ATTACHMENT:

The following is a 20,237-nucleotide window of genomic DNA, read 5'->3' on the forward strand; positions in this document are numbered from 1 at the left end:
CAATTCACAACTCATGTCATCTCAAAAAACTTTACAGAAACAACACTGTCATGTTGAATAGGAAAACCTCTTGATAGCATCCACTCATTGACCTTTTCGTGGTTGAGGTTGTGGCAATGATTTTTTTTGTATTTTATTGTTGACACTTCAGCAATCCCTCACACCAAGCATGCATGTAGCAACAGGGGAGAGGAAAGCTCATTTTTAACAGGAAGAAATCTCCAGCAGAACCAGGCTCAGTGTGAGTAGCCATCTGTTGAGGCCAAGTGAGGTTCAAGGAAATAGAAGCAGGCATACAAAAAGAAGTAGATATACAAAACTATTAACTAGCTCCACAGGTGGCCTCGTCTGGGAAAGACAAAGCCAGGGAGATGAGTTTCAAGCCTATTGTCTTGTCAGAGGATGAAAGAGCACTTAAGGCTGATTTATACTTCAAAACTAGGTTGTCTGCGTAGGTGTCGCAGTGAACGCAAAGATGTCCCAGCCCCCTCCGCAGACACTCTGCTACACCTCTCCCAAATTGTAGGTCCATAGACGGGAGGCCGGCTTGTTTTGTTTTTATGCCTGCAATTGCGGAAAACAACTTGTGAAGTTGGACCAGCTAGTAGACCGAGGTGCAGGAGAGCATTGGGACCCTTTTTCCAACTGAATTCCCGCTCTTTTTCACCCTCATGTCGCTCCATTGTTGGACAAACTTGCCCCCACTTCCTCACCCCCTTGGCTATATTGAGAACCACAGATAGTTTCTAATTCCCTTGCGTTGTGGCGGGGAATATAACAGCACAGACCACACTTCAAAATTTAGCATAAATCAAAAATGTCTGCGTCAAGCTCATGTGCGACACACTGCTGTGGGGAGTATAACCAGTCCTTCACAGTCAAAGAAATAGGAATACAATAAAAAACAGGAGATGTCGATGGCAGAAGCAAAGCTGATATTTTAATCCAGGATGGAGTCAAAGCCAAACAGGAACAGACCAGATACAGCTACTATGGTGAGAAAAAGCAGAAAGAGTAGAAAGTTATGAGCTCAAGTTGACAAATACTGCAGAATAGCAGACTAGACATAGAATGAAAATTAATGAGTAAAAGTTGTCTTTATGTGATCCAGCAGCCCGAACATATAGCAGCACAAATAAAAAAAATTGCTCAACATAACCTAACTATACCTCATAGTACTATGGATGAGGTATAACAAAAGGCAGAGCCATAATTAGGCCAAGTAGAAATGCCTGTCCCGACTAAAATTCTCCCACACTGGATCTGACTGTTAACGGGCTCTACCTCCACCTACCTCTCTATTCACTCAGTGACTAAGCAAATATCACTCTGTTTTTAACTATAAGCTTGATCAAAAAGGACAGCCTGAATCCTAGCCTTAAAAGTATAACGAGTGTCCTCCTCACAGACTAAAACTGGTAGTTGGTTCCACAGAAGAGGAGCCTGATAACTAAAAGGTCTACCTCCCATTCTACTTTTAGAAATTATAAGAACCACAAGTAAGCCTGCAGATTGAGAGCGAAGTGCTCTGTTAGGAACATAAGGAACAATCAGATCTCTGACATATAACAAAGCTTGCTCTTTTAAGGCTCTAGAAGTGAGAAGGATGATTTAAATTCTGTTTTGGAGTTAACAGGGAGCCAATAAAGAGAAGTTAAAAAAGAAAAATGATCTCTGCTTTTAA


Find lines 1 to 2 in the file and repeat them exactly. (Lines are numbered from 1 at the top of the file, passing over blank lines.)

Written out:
The following is a 20,237-nucleotide window of genomic DNA, read 5'->3' on the forward strand; positions in this document are numbered from 1 at the left end:
CAATTCACAACTCATGTCATCTCAAAAAACTTTACAGAAACAACACTGTCATGTTGAATAGGAAAACCTCTTGATAGCATCCACTCATTGACCTTTTCGTGGTTGAGGTTGTGGCAATGATTTTTTTTGTATTTTATTGTTGACACTTCAGCAATCCCTCACACCAAGCATGCATGTAGCAACAGGGGAGAGGAAAGCTCATTTTTAACAGGAAGAAATCTCCAGCAGAACCAGGCTCAGTGTGAGTAGCCATCTGTTGAGGCCAAGTGAGGTTCAAGGAAATAGAAGCAGGCATACAAAAAGAAGTAGATATACAAAACTATTAACTAGCTCCACAGGTGGCCTCGTCTGGGAAAGACAAAGCCAGGGAGATGAGTTTCAAGCCTATTGTCTTGTCAGAGGATGAAAGAGCACTTAAGGCTGATTTATACTTCAAAACTAGGTTGTCTGCGTAGGTGTCGCAGTGAACGCAAAGATGTCCCAGCCCCCTCCGCAGACACTCTGCTACACCTCTCCCAAATTGTAGGTCCATAGACGGGAGGCCGGCTTGTTTTGTTTTTATGCCTGCAATTGCGGAAAACAACTTGTGAAGTTGGACCAGCTAGTAGACCGAGGTGCAGGAGAGCATTGGGACCCTTTTTCCAACTGAATTCCCGCTCTTTTTCACCCTCATGTCGCTCCATTGTTGGACAAACTTGCCCCCACTTCCTCACCCCCTTGGCTATATTGAGAACCACAGATAGTTTCTAATTCCCTTGCGTTGTGGCGGGGAATATAACAGCACAGACCACACTTCAAAATTTAGCATAAATCAAAAATGTCTGCGTCAAGCTCATGTGCGACACACTGCTGTGGGGAGTATAACCAGTCCTTCACAGTCAAAGAAATAGGAATACAATAAAAAACAGGAGATGTCGATGGCAGAAGCAAAGCTGATATTTTAATCCAGGATGGAGTCAAAGCCAAACAGGAACAGACCAGATACAGCTACTATGGTGAGAAAAAGCAGAAAGAGTAGAAAGTTATGAGCTCAAGTTGACAAATACTGCAGAATAGCAGACTAGACATAGAATGAAAATTAATGAGTAAAAGTTGTCTTTATGTGATCCAGCAGCCCGAACATATAGCAGCACAAATAAAAAAAATTGCTCAACATAACCTAACTATACCTCATAGTACTATGGATGAGGTATAACAAAAGGCAGAGCCATAATTAGGCCAAGTAGAAATGCCTGTCCCGACTAAAATTCTCCCACACTGGATCTGACTGTTAACGGGCTCTACCTCCACCTACCTCTCTATTCACTCAGTGACTAAGCAAATATCACTCTGTTTTTAACTATAAGCTTGATCAAAAAGGACAGCCTGAATCCTAGCCTTAAAAGTATAACGAGTGTCCTCCTCACAGACTAAAACTGGTAGTTGGTTCCACAGAAGAGGAGCCTGATAACTAAAAGGTCTACCTCCCATTCTACTTTTAGAAATTATAAGAACCACAAGTAAGCCTGCAGATTGAGAGCGAAGTGCTCTGTTAGGAACATAAGGAACAATCAGATCTCTGACATATAACAAAGCTTGCTCTTTTAAGGCTCTAGAAGTGAGAAGGATGATTTAAATTCTGTTTTGGAGTTAACAGGGAGCCAATAAAGAGAAGTTAAAAAAGAAAAATGATCTCTGCTTTTAA